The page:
The “She Moves Though the Fair” project has got quite large, and I realised that some sort of contents page would be required. So, here it is!
As this is a page rather than a post, there is also a permanent link to it on the right hand border.
When I started to draw songs, She Moved Through the Fair was the first one that I drew.
I am illusion.
Creation my vocation.
Plays havoc with perception:
I am confusion.
Refraction of reality.
Abstraction to duality.
Distraction at high degree:
None of it makes sense.
I am delusion.
Seeing’s not believing;
Drawing is deceiving;
And painting is a thieving –
At mundanity’s expense.
And in conclusion,
I am all of this and more
Surface truth and deep-set flaw
Interpretation from the core
Insist on ex-istence
O, come walk with me, she said,
And I’ll show you a place I know.
A high place, near the sky place.
A special place you need to see, she said.
Down paths that only she knew,
I followed her, I walked with her;
Starting unsure, the way obscure,
But with ev’ry single step my trust grew.
Up a steep steep hill we strode.
Out of breath we reached the top:
Flat top, plateau, so high up,
Grassy sides either side of an old road.
Together atop that hill, we
Found beauty, peace, and respite
From ev’ryday cares and spite;
Feeling stronger and better ready.
If there be magic then true
Magic resides in places like that.
Call it soul – call it spirit;
The name matters not. ‘Tis it’s own value.
The blank page it awaits
Like freshly fallen snow
Which crisply recieves
Footprints on the go
The blank page’s mystery
Is empty and null.
It has but one purpose:
It needs to be full.
Launch yourself into the blankness
Accept the challenge of the new
Make a mark upon the canvas
Write your name on a page or two…
The blank page it has gone
You’ve made a good start
Now sully another one
In pursuit of your art.
The “Knife and Fork Factory” anectdote makes me think of abstract art.
It seems to me that small children are quite happy with the idea of abstract art; paintings don’t have to represent anything, they are just made for the joy of creation, and displayed for the joy of looking. As we get older (and more able to create representative images), I think we sometimes lose this facility. Some people regain the ability to relate to abstract work, others never quite do. I’m trying to. Some abstract art moves me (the red Rothkos in the Tate; Barbara Hepworth’s organic forms). Some I struggle with (Pollock). I have only recently started to paint abstracts, though, and then very rarely.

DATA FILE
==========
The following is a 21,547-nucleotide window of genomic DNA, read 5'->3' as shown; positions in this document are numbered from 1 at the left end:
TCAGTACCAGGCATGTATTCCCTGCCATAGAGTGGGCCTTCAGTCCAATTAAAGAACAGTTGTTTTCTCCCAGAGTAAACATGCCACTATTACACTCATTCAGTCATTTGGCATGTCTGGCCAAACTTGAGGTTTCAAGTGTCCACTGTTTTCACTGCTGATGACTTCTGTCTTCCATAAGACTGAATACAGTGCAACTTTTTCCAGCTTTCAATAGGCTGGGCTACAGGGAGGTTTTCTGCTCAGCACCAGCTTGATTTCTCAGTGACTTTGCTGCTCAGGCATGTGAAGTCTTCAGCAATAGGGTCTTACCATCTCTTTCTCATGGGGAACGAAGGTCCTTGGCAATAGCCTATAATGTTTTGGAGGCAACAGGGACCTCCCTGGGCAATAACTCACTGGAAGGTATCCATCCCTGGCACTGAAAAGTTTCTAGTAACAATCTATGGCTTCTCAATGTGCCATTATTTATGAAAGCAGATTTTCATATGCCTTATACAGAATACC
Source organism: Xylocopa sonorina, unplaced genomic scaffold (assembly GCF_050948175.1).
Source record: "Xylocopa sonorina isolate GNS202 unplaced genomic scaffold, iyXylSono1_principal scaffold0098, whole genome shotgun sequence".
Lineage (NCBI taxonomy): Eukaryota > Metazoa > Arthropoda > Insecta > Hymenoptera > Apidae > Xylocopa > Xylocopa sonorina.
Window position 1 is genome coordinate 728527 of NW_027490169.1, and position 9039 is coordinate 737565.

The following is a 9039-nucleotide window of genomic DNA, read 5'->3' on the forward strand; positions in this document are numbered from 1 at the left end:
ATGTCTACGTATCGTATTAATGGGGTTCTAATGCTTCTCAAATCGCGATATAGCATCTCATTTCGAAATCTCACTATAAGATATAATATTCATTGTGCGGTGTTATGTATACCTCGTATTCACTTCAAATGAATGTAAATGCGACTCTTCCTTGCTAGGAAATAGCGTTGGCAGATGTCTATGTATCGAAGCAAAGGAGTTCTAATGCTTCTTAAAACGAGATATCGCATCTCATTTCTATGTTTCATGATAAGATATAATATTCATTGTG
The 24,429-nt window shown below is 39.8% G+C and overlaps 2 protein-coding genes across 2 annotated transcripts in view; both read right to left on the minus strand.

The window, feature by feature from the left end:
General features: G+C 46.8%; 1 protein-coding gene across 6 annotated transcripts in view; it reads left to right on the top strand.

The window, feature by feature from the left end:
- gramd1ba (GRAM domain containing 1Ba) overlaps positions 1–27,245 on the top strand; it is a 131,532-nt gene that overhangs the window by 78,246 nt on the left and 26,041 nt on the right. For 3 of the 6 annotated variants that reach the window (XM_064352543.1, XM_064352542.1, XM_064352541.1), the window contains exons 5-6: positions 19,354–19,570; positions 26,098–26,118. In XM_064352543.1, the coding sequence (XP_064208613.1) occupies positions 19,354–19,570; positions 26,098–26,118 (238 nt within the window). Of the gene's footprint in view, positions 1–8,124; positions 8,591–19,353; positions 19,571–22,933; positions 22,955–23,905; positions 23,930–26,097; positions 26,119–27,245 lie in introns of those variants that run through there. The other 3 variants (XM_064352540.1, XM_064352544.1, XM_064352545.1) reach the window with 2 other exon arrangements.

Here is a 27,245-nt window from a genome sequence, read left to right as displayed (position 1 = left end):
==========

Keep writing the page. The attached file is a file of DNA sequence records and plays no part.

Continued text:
I came across a blog post on a structured method of pricing original art. Now, my prices are a bit random (which is why I’m posting this here instead of over there on my art blog), so I thought I’d do some sums and see what fell out of them.
I thought I’d start with my woefully underpriced LEGO 7 x 7 cm canvases.
“She Moves Through the Fair” is usually sung from the male perspective. However, it is frequently sung by a female vocalists. Many of these vocalists are happy to keep the original perspective and sing of a female young love; others have felt the need to change the genders of the protagonists. Sometimes this is reflected in a similar change to the title, but not always.
The following is a list of the versions that I am aware of where the lyrics have been altered to “He moved through the fair”:
- Odetta, “She Moved Though the Fair”
- Trees, “She Moves Though the Fair”
- Nana Mouskouri, “He Moved Through the Fair”
- Sinead O’Connor/The Chieftains feat. Sinead O’Connor, “He Moved Through the Fair”
- E2k, “He Moved Through the Fair/Out the Other Side”
It seems that Ms. Dillon was singing this song live some time before it appeared on her 2009 album, Hill of Thieves, because I kept reading about her version and couldn’t find a studio recording – until the album came out, that is. The simple treatment – with piano and flute backing – really sets off Cara’s beautiful voice.
I’ve recently started a new technical writing job; it’s the sort of job where there’s a bit of hanging around to start with because some things aren’t ready and because I’ll be part of a new team that hasn’t all arrived yet. I was chatting to one of the other guys in the nascent team, talking about software tools – Word, Framemaker, Ventura, InDesign etc. Framemaker is, more or less, the industry standard for technical writers. My experience with it is a few versions ago, but that shouldn’t matter.
“It’s not difficult,” said my colleague.
“No,” I agreed, “It’s like riding a bicycle.”
Alan Stivell, “She Moved Through the Fair” (1973).
Stivell is a French harpist and singer. His version has beautifully simple music (harp and something drone-y in the background) and a slightly slurred vocal. He sings verses 1, 2 and 4 of the modern lyrics, following most of the common variations (i.e. “Mother/Father”, “Dead love” etc.).
You’ll also find Stivell on this live version with Jim Kerr (of Simple Minds) on the mic.